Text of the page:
Googling To New Heights
Laszlo Bock, Google's
first vice president of people operations, seems the right mix of
leadership skills, respect for smart people and love of fun. But
it's uncertain how long the honeymoon will last.
During his first few
weeks on the job as Google's first vice president of people
operations, Laszlo Bock was struck by how so closely aligned work is
"People bring their dogs
to work," he says. "There's a lot of great water-cooler
Ping-pong tables in
every building and massage chairs. People just love what they're
doing, and when I was interviewing, I was just amazed at how much
fun people were having. They work incredibly hard at Google, but
still somehow manage to have a great time."
The Yale-educated Bock,
brought on board in March 2006 to navigate the leading search engine
through a period of continued brisk growth, is seen in some circles
as belonging to a cadre of seasoned professionals -- grown ups, if
you will -- who have been recruited to infuse greater seriousness
into a spirited workplace that features a T-Rex dinosaur skeleton
and SpaceShipOne replica at its Mountain View, Calif.-based campus.
(SpaceShipOne was the first privately funded human space flight,
launching from the Mojave Airport in Mojave, Calif., on June 21,
Will brainy computer
engineers be asked to put away some of their toys and focus more on
work? Will the nearly decade-long party finally come to an end? It's
too soon to say, but certainly one irony is that, at 33, he's one of
the youngest HR leaders at a company the size and value of Google
"It's quite unusual, but
not unheard of, to have someone in their early 30s as the head of HR
at a Fortune 500 company," says Johnny Taylor, senior vice president
of human resources for IAC/InterActiveCorp and chairman of the
Society for Human Resource Management. If anyone would know, it's
Taylor, a lawyer by training who at 30 was told he needed a little
more gray in his hair when applying for a general counsel job at a
Bock was recruited from
General Electric where, he recalls, he was actually looking forward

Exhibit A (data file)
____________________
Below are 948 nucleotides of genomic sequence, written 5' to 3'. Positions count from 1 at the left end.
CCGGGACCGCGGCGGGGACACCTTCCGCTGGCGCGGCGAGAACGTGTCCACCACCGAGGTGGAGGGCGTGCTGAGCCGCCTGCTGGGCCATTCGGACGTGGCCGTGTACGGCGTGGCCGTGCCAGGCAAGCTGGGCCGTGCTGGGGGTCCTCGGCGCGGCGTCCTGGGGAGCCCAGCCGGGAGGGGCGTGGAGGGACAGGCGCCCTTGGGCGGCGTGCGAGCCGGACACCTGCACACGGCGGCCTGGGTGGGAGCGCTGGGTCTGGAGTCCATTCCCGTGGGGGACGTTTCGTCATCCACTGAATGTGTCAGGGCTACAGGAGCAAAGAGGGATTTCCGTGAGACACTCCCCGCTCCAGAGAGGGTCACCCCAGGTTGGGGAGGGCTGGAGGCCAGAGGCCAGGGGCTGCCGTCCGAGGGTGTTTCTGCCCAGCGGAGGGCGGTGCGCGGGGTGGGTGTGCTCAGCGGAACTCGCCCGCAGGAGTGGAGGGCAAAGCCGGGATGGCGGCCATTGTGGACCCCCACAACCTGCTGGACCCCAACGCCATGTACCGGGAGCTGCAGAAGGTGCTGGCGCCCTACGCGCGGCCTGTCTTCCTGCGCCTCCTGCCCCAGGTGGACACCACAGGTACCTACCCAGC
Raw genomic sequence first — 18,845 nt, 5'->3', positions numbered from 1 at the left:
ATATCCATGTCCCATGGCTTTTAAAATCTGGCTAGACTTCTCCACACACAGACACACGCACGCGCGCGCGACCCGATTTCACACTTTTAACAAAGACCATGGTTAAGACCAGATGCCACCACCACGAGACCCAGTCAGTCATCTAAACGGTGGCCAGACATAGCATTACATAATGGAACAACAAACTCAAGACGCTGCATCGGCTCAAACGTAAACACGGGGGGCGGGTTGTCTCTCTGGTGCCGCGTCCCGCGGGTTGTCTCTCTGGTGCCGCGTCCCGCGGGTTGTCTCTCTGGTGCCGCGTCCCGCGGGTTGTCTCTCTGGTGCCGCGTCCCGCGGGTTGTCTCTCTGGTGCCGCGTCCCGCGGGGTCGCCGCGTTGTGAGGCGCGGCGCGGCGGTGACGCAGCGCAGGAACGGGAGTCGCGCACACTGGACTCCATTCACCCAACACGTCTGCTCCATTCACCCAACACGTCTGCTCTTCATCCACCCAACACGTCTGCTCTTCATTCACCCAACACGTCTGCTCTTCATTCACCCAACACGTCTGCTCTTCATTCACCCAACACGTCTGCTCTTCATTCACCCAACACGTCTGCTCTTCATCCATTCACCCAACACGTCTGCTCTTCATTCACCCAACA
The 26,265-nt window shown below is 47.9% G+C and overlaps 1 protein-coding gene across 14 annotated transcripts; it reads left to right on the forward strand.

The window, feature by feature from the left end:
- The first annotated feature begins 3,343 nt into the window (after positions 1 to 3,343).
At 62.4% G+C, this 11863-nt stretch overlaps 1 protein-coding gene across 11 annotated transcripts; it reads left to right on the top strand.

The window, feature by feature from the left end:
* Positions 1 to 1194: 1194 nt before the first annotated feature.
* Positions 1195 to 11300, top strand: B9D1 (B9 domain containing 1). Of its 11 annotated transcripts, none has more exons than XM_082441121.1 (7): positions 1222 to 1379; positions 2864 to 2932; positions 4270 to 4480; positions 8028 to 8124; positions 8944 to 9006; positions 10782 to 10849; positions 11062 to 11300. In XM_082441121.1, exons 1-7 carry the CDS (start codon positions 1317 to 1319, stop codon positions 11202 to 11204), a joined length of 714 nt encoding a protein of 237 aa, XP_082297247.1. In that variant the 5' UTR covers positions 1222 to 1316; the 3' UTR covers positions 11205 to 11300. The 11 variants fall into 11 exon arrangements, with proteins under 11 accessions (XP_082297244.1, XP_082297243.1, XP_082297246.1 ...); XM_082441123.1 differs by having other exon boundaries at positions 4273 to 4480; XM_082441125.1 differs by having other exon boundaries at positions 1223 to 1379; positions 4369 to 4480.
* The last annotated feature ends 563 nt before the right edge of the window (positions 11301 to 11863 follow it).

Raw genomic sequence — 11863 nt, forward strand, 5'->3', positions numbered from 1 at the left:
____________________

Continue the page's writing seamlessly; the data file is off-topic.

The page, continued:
to building a long career. What piqued his interest in Google was
its mission to organize the world's information to make it more
accessible for the masses, as well as a culture of innovation and
tremendous demand for HR and people support.
"It was an opportunity
to help shape the success of what people already built in a company
that's still growing dramatically, which was pretty exciting to me,"
For a company that grew
to 9,378 employees (and climbing) with $10 billion in revenue since
its 1998 inception as a privately held firm with just two people on
the payroll, embracing that growth remains a challenge. The head
count has nearly doubled in each of the past few years from 5,680 in
2005, 3,021 in 2004 and 1,628 in 2003.
Working at Google, whose
4 percent turnover rate beats other Silicon Valley firms, is
considered such a dream job that more than 1 million resumes flood
the HR department per year. Applications have spiked with each new
product or service, or office opening. The company was also ranked
No. 1 on Fortune's most recent Best Places to Work list.
Also recently, Google
became the first Internet stock to crack the $500-per-share mark.
With a $154 billion market valuation, it's now the nation's
16th-most-valuable company, according to Standard &
Future success at
Google, whose name is a play on the mathematical term for 1 followed
by 100 zeros, has been pinned, to a large extent, on developing the
sort of fully functional HR system that was never committed to until
today. Whether this change in approach and philosophy can be carried
out, and whether Bock is the right person for the job over the long
haul, remains an open question among skeptics.
Evolution of the HR
As with most Google
hires, the decision to bring Bock aboard was "totally instinctive,"
says Martha Josephson, who recruited him. "He had an incredible
empathy for people issues and a real understanding of the human
factors in decision making." Josephson, who heads the North American
HR practice of Egon Zehnder International Inc. in Palo Alto, Calif.,
a leading senior-executive recruitment firm, also describes him as
having the patience of Job.
Bock made his mark in
two GE divisions where he served stints from '03 to '05 as vice
president of HR for GE Capital Solutions and vice president of
compensation and benefits for GE Commercial Equipment Financing.
"We're now at a size
where things need to be systematized much more broadly, and there's
a recognition that the people side is big enough and critical enough
to Google that it requires someone who has worked in the field and
can bring in an expertise to focus on it full-time," Bock says of
his place along the company's HR continuum (see sidebar).
He's charged with making
HR part of the business fabric and deeply connected to every
manager's job. His aim is to develop an HR function that's robust
enough to help guide more thoughtful quarterly performance review